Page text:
Tornado-Cat

The winning foils

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Foil wave drag is addressed (among all other foil drags) in a Cheasapeake workpaper about the Moth.

It is a few years old document, but still interesting, cannot find it among the hundreds of CFD  pdf I have on my laptop. 

Should be findable on a Moth thread.

Regards

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^ Found it, thanks - that's a really interesting study. Wave drag increases as you get closer to the surface - it's the deformation of the water surface that I was guessing about - but according to the study, the reduction in drag resulting from having less of the foil mast submerged more that offsets it, at least on T-foil set ups like the Moth.

https://www.scribd.com/document/213283260/International-Moth-Hydrofoil

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Note that ETNZ foil was sailed with the tip horizontal.

The kink enabled the horizontal tip to be both deep & nearly half of the span vs Orifice who did have a similar tip but much smaller, with most of the foil operating much closer to the surface & on an angle.

 

AC TEAMS DAGGERBOARDS.png

@darth reapius image :)

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Thanks Hoom,

If ETNZ used to sail with the tip horizontal, then my former remark is totally irrelevant.

Sorry, I apologize for this disinformation, just forget it.

Obviously, the reverse engineering of winning foil is not a trivial exercice.

Regards

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From here: http://www.sailingworld.com/kiwis-cup

“Our daggerboard tips were angled down more than any of the other teams,” says ETNZ coach Ray Davies, “which made them faster upwind but harder to sail, but our control systems were better and we were able to achieve the same stability with the faster foil, and that’s where we were faster upwind. We were able to sail higher, with more windward heel, which gave us more grip on the leeward daggerboard.”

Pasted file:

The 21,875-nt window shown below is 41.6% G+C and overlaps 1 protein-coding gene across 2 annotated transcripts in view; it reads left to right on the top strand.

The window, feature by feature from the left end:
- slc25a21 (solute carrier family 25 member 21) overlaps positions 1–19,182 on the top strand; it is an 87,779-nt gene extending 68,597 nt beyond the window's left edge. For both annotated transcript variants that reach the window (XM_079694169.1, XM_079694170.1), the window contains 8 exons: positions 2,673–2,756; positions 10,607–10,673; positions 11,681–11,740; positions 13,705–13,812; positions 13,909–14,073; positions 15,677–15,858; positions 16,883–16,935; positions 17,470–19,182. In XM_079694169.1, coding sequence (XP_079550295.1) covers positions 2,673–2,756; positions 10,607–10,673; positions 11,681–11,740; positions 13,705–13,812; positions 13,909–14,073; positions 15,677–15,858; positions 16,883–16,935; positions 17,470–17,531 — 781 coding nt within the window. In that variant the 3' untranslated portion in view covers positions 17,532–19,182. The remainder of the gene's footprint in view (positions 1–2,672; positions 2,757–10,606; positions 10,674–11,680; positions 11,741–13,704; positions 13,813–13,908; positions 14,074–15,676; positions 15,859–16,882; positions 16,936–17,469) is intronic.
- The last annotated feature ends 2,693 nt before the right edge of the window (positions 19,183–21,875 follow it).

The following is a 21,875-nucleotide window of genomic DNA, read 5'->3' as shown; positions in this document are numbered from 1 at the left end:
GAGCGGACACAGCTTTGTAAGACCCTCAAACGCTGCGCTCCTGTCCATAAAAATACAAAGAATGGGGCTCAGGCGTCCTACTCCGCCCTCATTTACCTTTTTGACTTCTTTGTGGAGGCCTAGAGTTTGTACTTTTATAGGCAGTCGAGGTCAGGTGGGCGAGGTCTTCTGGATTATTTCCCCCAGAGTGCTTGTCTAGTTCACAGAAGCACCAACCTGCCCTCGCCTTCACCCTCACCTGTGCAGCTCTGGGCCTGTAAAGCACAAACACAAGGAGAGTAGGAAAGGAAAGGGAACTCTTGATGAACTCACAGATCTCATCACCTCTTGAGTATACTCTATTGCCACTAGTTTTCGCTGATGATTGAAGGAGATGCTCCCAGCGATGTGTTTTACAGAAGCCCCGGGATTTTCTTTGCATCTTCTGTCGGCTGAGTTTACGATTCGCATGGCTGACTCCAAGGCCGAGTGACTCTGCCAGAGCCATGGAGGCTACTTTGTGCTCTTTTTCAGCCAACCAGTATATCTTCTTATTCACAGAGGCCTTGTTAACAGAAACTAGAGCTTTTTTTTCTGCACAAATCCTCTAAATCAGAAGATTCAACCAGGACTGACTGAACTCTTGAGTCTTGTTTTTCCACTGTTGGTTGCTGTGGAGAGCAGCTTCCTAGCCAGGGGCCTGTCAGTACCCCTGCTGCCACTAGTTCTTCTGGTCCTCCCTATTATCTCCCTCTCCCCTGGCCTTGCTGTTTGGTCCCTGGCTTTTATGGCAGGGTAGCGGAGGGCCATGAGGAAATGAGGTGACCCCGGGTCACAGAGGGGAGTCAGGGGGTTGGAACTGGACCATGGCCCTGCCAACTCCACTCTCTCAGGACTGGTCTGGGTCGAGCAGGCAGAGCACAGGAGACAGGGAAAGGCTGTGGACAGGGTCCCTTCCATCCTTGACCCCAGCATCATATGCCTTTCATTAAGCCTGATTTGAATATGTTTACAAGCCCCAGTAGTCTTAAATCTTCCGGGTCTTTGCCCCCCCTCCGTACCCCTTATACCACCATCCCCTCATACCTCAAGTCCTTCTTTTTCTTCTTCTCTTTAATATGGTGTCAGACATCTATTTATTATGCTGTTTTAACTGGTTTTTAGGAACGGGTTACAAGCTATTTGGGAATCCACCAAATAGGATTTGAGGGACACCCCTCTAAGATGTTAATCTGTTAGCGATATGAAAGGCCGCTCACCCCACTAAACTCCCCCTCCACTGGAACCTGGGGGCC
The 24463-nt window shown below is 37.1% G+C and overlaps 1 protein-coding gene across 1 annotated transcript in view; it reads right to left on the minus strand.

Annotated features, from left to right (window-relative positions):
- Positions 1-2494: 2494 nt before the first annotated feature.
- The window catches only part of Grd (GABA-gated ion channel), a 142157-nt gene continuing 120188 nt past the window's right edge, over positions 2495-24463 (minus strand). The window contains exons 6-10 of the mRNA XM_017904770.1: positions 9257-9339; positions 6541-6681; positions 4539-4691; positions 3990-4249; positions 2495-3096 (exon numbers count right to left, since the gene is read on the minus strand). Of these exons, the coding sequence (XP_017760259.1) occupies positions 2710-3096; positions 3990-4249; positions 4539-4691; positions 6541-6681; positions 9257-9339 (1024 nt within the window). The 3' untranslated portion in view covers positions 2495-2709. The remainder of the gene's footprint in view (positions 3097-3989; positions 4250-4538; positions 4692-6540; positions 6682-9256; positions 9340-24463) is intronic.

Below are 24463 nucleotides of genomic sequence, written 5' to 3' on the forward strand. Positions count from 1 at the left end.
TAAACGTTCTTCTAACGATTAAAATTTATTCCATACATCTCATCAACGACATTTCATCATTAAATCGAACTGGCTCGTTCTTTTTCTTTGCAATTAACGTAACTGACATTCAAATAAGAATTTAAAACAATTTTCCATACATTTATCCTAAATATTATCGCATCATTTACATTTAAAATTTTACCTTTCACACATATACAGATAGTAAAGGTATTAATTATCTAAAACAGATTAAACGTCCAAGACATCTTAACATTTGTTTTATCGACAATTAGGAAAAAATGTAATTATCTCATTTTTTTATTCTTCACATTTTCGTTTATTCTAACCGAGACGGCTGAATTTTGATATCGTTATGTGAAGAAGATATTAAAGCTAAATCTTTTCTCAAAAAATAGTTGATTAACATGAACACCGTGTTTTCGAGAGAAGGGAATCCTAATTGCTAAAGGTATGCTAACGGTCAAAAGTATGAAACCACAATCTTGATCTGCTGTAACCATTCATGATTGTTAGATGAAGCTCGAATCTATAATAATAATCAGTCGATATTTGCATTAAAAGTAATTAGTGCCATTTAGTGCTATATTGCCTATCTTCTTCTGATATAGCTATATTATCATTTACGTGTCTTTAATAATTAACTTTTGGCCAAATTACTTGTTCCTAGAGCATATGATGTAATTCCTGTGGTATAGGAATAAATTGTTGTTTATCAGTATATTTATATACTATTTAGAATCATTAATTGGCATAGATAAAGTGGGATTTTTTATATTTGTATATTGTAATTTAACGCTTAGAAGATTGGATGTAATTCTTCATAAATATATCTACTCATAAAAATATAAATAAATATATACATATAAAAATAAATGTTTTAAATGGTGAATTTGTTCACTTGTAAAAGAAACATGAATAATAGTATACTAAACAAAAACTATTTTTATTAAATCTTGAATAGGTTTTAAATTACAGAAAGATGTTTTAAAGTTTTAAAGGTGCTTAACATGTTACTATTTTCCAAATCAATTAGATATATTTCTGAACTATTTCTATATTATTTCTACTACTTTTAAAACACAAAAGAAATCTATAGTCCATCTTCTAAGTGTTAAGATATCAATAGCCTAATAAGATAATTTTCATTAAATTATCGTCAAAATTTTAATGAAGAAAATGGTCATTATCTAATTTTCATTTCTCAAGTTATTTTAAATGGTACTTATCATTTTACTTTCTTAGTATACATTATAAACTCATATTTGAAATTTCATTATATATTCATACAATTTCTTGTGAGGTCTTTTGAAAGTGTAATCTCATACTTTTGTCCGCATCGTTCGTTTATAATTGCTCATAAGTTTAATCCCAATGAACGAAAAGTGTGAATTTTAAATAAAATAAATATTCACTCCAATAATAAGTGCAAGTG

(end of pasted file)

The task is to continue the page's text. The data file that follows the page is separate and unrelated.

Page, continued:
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10 minutes ago, weta27 said:

From here: http://www.sailingworld.com/kiwis-cup

“Our daggerboard tips were angled down more than any of the other teams,” says ETNZ coach Ray Davies, “which made them faster upwind but harder to sail, but our control systems were better and we were able to achieve the same stability with the faster foil, and that’s where we were faster upwind. We were able to sail higher, with more windward heel, which gave us more grip on the leeward daggerboard.”

 

I think it sums up pretty well the advantage. And, iirc, the control system was a dot to follow with a finger  on a screen. Not forbidden but a serious loophole.

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50 minutes ago, Tornado-Cat said:

I think it sums up pretty well the advantage. And, iirc, the control system was a dot to follow with a finger  on a screen. Not forbidden but a serious loophole.

Inspiration

shuttle_FDAI_flight.jpg.d84b1b37f4e06035e0130fcdedad654a.jpg

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2 hours ago, Tornado-Cat said:

I think it sums up pretty well the advantage. And, iirc, the control system was a dot to follow with a finger  on a screen. Not forbidden but a serious loophole.

I don't believe it was a touch screen, it was a joystick with a dot on a screen... similar tech to what was used to test pilots in the 40s

 

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On 9/6/2017 at 3:27 AM, Erwankerauzen said:

Foil wave drag is addressed (among all other foil drags) in a Cheasapeake workpaper about the Moth.

It is a few years old document, but still interesting, cannot find it among the hundreds of CFD  pdf I have on my laptop. 

Should be findable on a Moth thread.

Regards

Bill Beavers analysis of the Moth below:

CSYSPaperFeb09 Beaver paper on Moth.pdf

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That reminds me of this beast, a Stecometer (the page is in Czech), for precise measurements on photos (stereo pairs). Two wheels for each hand and one for each foot moved two images (one for each eye) while the operator looked through the binoculars, trying to place dots in marked locations in the images. The hand wheels could also be pushed to give a fast motor driven movement for getting around the image faster. Required serious coordination to be efficient.

Stecometer.jpg

 

 

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